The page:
In 1986, yields troughed through the balance of the year as the Fed moved to further ease the fed funds rate as the economy slowed. Conversely, in 1999 yields rose with oil throughout the year as the Fed began in June to tighten policy - eventually contributing to pricking the equity market cycle less than one year later.
While the current relationship between oil and yields is more tightly correlated than both previous periods, we find greater similarities with 1999 - both with respect to Fed policy posture and the respective cyclical trends in the equity and commodity markets.
We included comparative updates for these periods, that were again normalized based on the respective exhaustion pivots of the SPX:Oil ratio. SPX:Oil
As shown above in the juxtaposition series between oil and yields (Figures 4-5), both 1986 and 1999 expressed lagged pivots between the two markets. In 1986, oil set the final low 7 weeks before yields and in 1999, yields reversed 10 weeks before oil. Measured along the same weekly timeframe, yields this year reversed 6 weeks before oil.
For comparison, the second series for each period was shifted to align with each low.
In summary, although we wouldn't dispute that markets will inevitably take their own distinct paths through history, current market conditions display the potential for a more long-term downtrend in the SPX:Oil ratio, as found with greater similarities to the move in yields, the respective equity and commodity market cycles and policy posture by the Fed in 1999.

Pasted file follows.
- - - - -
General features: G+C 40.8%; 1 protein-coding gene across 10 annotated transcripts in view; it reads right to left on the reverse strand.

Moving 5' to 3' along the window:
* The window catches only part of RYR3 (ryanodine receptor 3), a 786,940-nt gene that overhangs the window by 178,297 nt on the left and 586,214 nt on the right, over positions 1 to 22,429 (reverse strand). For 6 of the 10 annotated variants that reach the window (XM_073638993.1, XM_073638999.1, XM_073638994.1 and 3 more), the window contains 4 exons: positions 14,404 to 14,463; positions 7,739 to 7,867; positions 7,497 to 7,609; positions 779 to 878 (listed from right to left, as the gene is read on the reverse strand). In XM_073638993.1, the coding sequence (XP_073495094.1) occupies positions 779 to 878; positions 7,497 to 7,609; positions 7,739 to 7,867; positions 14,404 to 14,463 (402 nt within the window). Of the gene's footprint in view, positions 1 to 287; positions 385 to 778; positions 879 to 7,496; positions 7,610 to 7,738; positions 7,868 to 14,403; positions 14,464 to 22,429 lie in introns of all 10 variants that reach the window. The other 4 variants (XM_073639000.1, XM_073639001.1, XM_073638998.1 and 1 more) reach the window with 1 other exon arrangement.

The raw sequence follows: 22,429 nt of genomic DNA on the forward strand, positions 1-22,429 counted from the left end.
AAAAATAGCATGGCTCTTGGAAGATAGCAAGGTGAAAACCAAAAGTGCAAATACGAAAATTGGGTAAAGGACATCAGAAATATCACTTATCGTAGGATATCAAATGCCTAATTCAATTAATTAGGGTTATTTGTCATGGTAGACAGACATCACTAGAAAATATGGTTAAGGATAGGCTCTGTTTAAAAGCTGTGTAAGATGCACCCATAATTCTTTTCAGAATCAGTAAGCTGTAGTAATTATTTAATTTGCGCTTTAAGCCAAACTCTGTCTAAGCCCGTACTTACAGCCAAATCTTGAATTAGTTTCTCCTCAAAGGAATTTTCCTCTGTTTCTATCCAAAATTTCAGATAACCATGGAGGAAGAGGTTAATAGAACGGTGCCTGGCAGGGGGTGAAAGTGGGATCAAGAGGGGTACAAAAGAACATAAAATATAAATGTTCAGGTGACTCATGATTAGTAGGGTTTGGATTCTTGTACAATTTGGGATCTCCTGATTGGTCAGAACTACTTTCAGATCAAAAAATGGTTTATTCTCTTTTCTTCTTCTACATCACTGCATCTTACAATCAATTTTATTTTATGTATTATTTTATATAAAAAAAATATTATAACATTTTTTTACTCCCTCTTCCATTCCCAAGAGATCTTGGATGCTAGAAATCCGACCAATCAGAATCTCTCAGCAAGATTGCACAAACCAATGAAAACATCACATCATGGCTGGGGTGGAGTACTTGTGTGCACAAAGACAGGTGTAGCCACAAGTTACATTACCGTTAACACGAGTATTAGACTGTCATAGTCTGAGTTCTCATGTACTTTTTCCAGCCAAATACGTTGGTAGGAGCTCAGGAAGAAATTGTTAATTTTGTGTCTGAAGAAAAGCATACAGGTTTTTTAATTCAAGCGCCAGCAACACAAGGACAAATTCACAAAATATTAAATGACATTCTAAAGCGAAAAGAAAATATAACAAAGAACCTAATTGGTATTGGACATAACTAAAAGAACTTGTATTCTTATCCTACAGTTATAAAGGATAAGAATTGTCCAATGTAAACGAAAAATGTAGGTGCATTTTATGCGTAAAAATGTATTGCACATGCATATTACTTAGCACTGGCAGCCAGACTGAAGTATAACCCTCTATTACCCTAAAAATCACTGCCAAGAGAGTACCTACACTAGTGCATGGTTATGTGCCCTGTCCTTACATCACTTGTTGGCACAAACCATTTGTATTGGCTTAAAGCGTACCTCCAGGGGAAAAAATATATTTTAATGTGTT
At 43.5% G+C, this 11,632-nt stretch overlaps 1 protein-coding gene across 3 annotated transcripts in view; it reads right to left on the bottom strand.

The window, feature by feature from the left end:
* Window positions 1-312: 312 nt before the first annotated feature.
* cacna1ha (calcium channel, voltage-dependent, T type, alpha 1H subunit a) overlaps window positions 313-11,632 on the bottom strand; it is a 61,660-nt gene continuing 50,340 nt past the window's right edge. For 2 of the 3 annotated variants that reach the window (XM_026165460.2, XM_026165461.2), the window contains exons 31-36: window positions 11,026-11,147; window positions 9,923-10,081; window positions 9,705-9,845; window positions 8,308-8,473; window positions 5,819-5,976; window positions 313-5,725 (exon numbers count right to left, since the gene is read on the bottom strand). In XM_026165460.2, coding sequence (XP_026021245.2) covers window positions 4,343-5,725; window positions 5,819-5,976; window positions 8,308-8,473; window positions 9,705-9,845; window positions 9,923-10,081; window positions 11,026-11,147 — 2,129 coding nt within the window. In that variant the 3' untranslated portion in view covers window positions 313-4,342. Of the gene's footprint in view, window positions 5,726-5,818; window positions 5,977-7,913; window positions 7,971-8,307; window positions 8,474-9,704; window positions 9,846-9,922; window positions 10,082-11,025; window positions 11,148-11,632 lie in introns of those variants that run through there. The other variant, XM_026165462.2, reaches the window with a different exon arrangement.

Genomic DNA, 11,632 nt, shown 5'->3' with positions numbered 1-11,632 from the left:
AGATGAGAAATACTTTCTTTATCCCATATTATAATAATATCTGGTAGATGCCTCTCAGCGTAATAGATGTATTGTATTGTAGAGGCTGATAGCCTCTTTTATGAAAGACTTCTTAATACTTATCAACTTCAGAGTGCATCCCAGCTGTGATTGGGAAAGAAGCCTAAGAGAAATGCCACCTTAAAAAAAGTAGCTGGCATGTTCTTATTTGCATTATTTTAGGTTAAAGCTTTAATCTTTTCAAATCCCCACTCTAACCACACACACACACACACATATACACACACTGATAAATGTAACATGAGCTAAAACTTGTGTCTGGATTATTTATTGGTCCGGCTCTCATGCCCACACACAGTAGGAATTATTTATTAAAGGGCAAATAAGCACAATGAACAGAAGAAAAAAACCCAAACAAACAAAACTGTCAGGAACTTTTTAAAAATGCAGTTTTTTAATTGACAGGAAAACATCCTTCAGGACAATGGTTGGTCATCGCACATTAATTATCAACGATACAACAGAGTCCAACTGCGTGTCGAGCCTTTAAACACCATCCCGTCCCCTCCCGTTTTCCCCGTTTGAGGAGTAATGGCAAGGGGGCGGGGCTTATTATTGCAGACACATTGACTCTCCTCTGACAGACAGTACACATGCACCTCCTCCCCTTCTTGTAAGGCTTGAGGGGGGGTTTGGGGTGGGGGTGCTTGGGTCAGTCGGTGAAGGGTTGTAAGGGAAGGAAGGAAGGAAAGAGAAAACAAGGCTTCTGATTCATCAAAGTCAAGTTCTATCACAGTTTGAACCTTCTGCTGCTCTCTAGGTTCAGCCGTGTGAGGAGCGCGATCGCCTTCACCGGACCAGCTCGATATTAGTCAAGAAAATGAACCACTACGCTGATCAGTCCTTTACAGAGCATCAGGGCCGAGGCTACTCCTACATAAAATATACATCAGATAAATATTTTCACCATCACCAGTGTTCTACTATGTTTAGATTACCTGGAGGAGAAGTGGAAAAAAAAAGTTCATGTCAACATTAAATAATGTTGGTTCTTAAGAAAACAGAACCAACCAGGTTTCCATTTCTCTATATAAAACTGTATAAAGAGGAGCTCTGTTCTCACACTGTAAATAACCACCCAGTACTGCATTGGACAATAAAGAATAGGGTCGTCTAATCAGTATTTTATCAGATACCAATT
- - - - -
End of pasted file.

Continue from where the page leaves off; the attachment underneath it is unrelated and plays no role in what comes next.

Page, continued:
Moreover, we believe current market conditions reflect more of a cyclical pivot - rather than the secular variety that was translated in the commodity and equity markets in 1999 and 2000, respectively. As such, we continue to find insightful market parallels, to the post depression/WWII era of the mid 1940's, where the Fed and Treasury slowly began to normalize policy after almost two decades of extraordinary intervention and support.